We need technology specialists form the power and energy sectors to make sure the new treatment technologies can work in a commercial environment. We need sectoral insights from food and drink, manufacturing and hospitality to help ensure waste management best practice can be successfully rolled out across industry sectors. We need designers to engage with material specialists and recycling companies and reprocessors to ensure closed loop solutions are deliverable.

We need to learn from the investor community so we can communicate with them about new projects and proposed developments, while we need to learn new techniques to work with an ever better informed public to address consumer behaviours, recycling participation and contamination. So things will have to change and I am seeing this locally in the microcosm that is my consultancy business.

Recent recruiting insights?

While I have recruited extensively since I joined the sector in 1995, I have relied heavily on my network of clients, sub-consultants and competitors to help fill the roles identified. My personal networks through the CIWM, LARAC, ESA and ISWA have afforded me a great deal of access to quality people, many of whom had not thought about careers as consultants, but whom I believed could make the transfer to the dark art of consultancy. There has also been a role for web-based advertising, recruitment consultants, and increasingly social media to spread the word about the company’s growth plans and recruitment needs.

But as the sector has changed, so has the role of consultants, and the things that my team and I were doing five years ago are changing, and changing fast, which means we either need to develop new skills and insights/experiences or we need to secure new DNA to the business. And as the ‘look and feel’ of the new recruits change, so does our access to them.

Recent recruitment has seen me looking to bring 10 new people into my team, some to replace natural wastage as people move on or retire, while half are to fuel planned growth in new core areas of work, namely technical due diligence, investor support, waste and carbon modelling, and waste service delivery and operations expertise. I have found the challenge exciting, but equally frustrating. We have identified the skills, experiences and capabilities we need but we can’t always find the right candidates, and even when we can find them through social media, personal networks or increasingly through recruitment consultants who work beyond traditional waste sector boundaries, they might not fancy becoming a consultant or changing sector – at least not just yet.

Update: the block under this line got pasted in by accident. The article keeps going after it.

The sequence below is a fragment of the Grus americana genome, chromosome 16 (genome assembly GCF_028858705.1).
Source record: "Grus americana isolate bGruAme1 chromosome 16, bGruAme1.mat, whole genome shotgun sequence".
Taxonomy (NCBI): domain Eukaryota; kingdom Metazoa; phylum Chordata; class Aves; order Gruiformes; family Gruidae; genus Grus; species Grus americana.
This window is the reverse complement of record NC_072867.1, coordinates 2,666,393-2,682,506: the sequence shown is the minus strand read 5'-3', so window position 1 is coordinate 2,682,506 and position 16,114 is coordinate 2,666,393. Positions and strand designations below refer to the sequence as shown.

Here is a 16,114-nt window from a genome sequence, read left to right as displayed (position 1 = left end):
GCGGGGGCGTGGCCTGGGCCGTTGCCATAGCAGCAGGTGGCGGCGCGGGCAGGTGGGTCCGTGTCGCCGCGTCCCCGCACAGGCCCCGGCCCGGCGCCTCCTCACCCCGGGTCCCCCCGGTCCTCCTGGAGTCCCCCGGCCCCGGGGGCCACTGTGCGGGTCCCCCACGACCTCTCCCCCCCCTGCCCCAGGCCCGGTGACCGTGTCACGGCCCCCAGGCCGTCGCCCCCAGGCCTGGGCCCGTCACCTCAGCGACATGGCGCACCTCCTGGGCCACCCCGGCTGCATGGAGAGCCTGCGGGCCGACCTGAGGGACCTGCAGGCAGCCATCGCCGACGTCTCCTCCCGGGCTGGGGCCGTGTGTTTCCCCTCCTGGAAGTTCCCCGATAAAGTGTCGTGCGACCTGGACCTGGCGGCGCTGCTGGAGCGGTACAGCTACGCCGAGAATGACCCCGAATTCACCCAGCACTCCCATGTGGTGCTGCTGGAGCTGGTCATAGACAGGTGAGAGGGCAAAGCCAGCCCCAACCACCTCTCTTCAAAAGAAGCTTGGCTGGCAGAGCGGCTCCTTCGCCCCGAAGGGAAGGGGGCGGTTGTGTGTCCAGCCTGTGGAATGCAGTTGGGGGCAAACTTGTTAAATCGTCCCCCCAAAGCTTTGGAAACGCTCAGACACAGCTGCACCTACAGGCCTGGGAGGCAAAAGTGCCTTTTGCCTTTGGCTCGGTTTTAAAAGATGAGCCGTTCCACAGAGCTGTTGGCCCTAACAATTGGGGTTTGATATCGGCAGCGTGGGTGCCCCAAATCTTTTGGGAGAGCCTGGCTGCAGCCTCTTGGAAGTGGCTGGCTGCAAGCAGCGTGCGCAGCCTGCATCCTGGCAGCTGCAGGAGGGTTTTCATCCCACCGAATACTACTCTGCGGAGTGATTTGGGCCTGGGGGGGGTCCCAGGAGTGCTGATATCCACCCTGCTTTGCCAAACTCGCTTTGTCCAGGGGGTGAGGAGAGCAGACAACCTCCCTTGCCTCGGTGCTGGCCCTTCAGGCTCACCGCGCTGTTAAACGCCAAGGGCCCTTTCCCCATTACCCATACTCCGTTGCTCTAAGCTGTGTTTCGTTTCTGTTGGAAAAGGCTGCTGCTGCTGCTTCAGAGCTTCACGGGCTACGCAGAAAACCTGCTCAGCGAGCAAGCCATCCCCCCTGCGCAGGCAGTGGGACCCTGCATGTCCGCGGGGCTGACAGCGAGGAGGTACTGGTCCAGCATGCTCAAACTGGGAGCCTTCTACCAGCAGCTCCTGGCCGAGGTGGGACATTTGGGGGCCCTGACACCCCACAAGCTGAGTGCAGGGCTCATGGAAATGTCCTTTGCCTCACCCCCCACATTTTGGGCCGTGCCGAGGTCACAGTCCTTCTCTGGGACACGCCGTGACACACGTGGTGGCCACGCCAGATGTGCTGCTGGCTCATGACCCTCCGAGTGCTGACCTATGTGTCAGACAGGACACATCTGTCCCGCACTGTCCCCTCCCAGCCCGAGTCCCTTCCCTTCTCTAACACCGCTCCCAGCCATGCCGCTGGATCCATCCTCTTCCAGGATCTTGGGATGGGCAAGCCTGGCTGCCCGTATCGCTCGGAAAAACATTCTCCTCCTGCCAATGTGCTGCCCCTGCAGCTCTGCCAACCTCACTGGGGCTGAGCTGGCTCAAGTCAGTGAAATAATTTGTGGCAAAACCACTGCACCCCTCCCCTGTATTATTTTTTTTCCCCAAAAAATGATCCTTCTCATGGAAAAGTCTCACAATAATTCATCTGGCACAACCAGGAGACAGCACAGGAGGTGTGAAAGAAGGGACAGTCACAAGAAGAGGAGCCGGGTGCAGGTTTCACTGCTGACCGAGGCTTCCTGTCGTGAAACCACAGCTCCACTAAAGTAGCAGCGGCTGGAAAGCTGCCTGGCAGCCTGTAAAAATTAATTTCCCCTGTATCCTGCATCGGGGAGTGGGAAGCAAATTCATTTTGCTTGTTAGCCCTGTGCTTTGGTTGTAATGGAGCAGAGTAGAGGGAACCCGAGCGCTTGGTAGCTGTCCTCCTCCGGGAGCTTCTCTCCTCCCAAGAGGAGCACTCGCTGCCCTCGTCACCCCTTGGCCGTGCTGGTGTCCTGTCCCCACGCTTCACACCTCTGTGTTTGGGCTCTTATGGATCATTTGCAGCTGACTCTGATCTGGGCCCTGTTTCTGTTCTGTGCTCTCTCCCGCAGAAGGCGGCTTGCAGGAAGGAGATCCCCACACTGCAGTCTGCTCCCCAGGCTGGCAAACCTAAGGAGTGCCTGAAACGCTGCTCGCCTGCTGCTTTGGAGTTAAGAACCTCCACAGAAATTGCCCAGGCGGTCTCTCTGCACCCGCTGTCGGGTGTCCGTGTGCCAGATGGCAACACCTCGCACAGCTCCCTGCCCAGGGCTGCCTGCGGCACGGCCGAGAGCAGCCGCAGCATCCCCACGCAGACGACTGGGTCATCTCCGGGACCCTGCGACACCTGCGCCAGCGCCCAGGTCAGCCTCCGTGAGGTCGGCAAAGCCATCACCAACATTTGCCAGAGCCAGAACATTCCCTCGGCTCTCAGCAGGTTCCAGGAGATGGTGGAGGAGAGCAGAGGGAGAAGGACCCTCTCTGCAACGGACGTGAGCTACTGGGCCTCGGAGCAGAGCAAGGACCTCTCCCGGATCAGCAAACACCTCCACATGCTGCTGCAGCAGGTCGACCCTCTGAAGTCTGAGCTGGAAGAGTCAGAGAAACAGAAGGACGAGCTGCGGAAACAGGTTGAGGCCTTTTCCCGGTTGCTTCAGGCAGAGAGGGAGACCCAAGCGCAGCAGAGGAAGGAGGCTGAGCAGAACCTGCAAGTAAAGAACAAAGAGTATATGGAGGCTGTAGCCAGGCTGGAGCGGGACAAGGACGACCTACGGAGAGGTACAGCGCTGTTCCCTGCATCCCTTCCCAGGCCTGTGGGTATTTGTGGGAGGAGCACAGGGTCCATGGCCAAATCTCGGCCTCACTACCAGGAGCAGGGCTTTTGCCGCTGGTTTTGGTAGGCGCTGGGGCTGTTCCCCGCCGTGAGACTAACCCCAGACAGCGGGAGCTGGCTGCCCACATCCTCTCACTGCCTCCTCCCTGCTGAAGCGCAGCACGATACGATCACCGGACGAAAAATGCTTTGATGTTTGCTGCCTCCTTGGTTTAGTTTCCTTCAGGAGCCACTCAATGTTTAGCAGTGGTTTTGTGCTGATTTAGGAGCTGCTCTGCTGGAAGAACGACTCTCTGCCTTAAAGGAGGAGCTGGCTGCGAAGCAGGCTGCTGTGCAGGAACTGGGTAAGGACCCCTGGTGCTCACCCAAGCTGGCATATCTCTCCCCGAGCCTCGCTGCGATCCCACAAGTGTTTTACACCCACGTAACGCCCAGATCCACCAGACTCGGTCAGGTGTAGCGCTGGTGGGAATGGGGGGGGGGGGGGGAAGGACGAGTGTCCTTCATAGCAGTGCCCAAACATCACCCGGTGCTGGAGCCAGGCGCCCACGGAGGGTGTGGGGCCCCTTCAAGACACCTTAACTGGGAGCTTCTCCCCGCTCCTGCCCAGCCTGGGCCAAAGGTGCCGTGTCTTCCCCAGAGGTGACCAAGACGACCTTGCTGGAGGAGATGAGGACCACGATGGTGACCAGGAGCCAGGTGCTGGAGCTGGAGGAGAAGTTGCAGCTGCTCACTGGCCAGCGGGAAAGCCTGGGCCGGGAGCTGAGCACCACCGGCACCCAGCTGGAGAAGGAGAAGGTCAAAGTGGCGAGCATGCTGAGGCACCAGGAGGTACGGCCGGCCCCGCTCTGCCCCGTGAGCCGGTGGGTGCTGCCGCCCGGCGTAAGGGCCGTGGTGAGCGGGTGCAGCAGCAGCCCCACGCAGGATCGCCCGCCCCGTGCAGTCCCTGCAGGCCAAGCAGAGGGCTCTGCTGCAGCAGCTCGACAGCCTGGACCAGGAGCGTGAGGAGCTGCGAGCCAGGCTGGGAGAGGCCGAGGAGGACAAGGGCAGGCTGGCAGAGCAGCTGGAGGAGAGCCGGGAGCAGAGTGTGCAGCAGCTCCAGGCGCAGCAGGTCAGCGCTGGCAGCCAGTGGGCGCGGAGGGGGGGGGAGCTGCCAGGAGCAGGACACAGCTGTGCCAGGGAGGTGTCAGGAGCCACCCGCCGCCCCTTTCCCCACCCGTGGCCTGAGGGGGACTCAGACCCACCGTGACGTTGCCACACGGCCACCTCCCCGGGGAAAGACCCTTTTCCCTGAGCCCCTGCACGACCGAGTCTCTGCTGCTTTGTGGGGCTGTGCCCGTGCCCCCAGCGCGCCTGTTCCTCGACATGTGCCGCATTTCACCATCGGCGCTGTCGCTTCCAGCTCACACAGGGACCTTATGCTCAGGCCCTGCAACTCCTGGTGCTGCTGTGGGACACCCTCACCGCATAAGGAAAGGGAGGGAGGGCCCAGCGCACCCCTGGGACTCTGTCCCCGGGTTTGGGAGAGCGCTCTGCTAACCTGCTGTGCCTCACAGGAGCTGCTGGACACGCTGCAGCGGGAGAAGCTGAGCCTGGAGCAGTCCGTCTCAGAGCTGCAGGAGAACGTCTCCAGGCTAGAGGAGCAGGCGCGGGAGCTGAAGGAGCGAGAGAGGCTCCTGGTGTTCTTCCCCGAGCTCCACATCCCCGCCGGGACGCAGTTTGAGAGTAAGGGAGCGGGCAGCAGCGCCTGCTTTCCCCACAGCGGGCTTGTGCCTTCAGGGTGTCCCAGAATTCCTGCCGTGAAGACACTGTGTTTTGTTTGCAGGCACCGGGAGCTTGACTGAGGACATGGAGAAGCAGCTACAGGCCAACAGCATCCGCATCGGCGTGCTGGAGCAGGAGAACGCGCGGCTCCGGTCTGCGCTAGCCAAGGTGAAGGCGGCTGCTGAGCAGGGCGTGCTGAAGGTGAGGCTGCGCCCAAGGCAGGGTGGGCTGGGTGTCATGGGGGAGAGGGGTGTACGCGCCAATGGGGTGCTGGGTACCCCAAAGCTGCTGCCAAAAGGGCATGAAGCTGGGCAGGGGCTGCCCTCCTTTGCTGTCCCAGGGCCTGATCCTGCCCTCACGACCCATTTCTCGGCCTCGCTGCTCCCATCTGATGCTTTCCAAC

Sector transformation

So on reflection, the sector is transforming and to do so it needs new DNA, but that DNA may not want to join the party at least not until the transformation is well underway and the end is secure. I expect I will find the five people I need to help take my business on to the next level in the coming months, just as the waste and resources sector will attract the right people it needs in the coming years. It might not be a smooth ride, and we may have some false dawns, but this transformation is real, and the sector will continue to be an exciting place to be, so I expect plenty of new DNA coming my way in the next decade, keeping me on my toes and challenging my perceptions and beliefs – just what the doctor ordered!

So your mission, should you choose to accept it? If you think you have the right DNA check out the Ricardo recruitment pages

I look forward to hearing from you.

As with all my ‘comments’ they are mine and mine alone. If you would like to get in touch or share your opinions then email me on For more of my blogs please refer to

Adam is global practice director for Ricardo Energy & Environment’s Resource Efficiency and Waste Management Practice, and is a Fellow of the Chartered Institution of Wastes Management and the Royal Geographical Society. He has more than 20 years of waste sector strategy, service design, procurement and communications experience, both in the UK and overseas, and is a regular industry commentator, author and conference speaker, both in the UK and around the world.